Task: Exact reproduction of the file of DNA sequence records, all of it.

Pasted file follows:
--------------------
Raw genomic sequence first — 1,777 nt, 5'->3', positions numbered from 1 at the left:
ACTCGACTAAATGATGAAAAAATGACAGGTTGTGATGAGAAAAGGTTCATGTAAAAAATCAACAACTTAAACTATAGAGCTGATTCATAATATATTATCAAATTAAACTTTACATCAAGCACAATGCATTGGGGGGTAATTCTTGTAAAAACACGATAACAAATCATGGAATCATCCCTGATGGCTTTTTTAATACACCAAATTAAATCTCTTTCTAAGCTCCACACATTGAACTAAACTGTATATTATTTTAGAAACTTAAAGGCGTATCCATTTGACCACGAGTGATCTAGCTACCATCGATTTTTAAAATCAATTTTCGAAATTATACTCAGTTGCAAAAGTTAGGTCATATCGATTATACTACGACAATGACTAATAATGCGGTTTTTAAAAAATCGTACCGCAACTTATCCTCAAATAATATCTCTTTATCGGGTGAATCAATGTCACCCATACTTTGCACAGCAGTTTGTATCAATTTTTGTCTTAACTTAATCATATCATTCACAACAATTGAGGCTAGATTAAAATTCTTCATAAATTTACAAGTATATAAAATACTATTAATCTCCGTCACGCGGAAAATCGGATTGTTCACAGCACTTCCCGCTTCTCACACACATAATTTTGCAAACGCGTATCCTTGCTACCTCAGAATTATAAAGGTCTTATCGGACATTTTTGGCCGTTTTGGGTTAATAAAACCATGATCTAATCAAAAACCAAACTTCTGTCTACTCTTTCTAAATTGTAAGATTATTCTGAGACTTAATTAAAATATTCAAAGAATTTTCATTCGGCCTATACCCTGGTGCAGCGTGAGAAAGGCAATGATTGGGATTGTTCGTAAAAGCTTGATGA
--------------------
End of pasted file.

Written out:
Raw genomic sequence first — 1,777 nt, 5'->3', positions numbered from 1 at the left:
ACTCGACTAAATGATGAAAAAATGACAGGTTGTGATGAGAAAAGGTTCATGTAAAAAATCAACAACTTAAACTATAGAGCTGATTCATAATATATTATCAAATTAAACTTTACATCAAGCACAATGCATTGGGGGGTAATTCTTGTAAAAACACGATAACAAATCATGGAATCATCCCTGATGGCTTTTTTAATACACCAAATTAAATCTCTTTCTAAGCTCCACACATTGAACTAAACTGTATATTATTTTAGAAACTTAAAGGCGTATCCATTTGACCACGAGTGATCTAGCTACCATCGATTTTTAAAATCAATTTTCGAAATTATACTCAGTTGCAAAAGTTAGGTCATATCGATTATACTACGACAATGACTAATAATGCGGTTTTTAAAAAATCGTACCGCAACTTATCCTCAAATAATATCTCTTTATCGGGTGAATCAATGTCACCCATACTTTGCACAGCAGTTTGTATCAATTTTTGTCTTAACTTAATCATATCATTCACAACAATTGAGGCTAGATTAAAATTCTTCATAAATTTACAAGTATATAAAATACTATTAATCTCCGTCACGCGGAAAATCGGATTGTTCACAGCACTTCCCGCTTCTCACACACATAATTTTGCAAACGCGTATCCTTGCTACCTCAGAATTATAAAGGTCTTATCGGACATTTTTGGCCGTTTTGGGTTAATAAAACCATGATCTAATCAAAAACCAAACTTCTGTCTACTCTTTCTAAATTGTAAGATTATTCTGAGACTTAATTAAAATATTCAAAGAATTTTCATTCGGCCTATACCCTGGTGCAGCGTGAGAAAGGCAATGATTGGGATTGTTCGTAAAAGCTTGATGA